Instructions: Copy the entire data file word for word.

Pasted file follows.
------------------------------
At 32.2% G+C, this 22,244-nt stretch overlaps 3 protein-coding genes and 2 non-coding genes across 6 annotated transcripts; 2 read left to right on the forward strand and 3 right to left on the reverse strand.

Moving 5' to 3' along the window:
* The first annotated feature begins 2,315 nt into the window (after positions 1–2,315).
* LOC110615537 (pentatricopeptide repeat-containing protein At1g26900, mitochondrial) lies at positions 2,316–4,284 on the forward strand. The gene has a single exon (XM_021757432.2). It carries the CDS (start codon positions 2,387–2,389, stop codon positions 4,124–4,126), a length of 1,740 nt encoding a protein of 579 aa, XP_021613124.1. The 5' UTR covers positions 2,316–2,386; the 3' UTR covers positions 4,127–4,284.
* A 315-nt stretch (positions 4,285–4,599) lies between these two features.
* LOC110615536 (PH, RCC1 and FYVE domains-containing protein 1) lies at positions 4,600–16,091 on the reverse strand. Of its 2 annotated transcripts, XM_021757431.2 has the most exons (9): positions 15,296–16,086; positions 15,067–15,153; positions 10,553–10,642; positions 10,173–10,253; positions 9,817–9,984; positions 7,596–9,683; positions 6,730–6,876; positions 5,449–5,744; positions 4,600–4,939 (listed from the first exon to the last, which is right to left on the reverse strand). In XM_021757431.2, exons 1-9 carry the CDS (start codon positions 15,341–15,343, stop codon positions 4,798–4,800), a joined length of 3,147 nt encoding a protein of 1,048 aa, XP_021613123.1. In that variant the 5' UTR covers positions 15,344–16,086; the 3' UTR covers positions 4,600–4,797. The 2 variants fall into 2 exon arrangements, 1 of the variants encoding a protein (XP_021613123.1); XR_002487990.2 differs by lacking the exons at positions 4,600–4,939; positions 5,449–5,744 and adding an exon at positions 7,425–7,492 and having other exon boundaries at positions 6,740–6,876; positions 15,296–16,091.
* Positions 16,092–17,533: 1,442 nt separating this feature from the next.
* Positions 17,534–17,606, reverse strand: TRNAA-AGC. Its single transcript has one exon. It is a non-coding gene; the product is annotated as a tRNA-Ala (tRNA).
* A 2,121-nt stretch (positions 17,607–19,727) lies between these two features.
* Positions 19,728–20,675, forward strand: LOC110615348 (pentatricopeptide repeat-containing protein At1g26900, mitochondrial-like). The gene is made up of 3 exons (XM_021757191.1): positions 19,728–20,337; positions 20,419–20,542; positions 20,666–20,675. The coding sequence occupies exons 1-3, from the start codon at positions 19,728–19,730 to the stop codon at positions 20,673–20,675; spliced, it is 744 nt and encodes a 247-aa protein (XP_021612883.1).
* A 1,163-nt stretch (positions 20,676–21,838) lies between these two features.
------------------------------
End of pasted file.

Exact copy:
At 32.2% G+C, this 22,244-nt stretch overlaps 3 protein-coding genes and 2 non-coding genes across 6 annotated transcripts; 2 read left to right on the forward strand and 3 right to left on the reverse strand.

Moving 5' to 3' along the window:
* The first annotated feature begins 2,315 nt into the window (after positions 1–2,315).
* LOC110615537 (pentatricopeptide repeat-containing protein At1g26900, mitochondrial) lies at positions 2,316–4,284 on the forward strand. The gene has a single exon (XM_021757432.2). It carries the CDS (start codon positions 2,387–2,389, stop codon positions 4,124–4,126), a length of 1,740 nt encoding a protein of 579 aa, XP_021613124.1. The 5' UTR covers positions 2,316–2,386; the 3' UTR covers positions 4,127–4,284.
* A 315-nt stretch (positions 4,285–4,599) lies between these two features.
* LOC110615536 (PH, RCC1 and FYVE domains-containing protein 1) lies at positions 4,600–16,091 on the reverse strand. Of its 2 annotated transcripts, XM_021757431.2 has the most exons (9): positions 15,296–16,086; positions 15,067–15,153; positions 10,553–10,642; positions 10,173–10,253; positions 9,817–9,984; positions 7,596–9,683; positions 6,730–6,876; positions 5,449–5,744; positions 4,600–4,939 (listed from the first exon to the last, which is right to left on the reverse strand). In XM_021757431.2, exons 1-9 carry the CDS (start codon positions 15,341–15,343, stop codon positions 4,798–4,800), a joined length of 3,147 nt encoding a protein of 1,048 aa, XP_021613123.1. In that variant the 5' UTR covers positions 15,344–16,086; the 3' UTR covers positions 4,600–4,797. The 2 variants fall into 2 exon arrangements, 1 of the variants encoding a protein (XP_021613123.1); XR_002487990.2 differs by lacking the exons at positions 4,600–4,939; positions 5,449–5,744 and adding an exon at positions 7,425–7,492 and having other exon boundaries at positions 6,740–6,876; positions 15,296–16,091.
* Positions 16,092–17,533: 1,442 nt separating this feature from the next.
* Positions 17,534–17,606, reverse strand: TRNAA-AGC. Its single transcript has one exon. It is a non-coding gene; the product is annotated as a tRNA-Ala (tRNA).
* A 2,121-nt stretch (positions 17,607–19,727) lies between these two features.
* Positions 19,728–20,675, forward strand: LOC110615348 (pentatricopeptide repeat-containing protein At1g26900, mitochondrial-like). The gene is made up of 3 exons (XM_021757191.1): positions 19,728–20,337; positions 20,419–20,542; positions 20,666–20,675. The coding sequence occupies exons 1-3, from the start codon at positions 19,728–19,730 to the stop codon at positions 20,673–20,675; spliced, it is 744 nt and encodes a 247-aa protein (XP_021612883.1).
* A 1,163-nt stretch (positions 20,676–21,838) lies between these two features.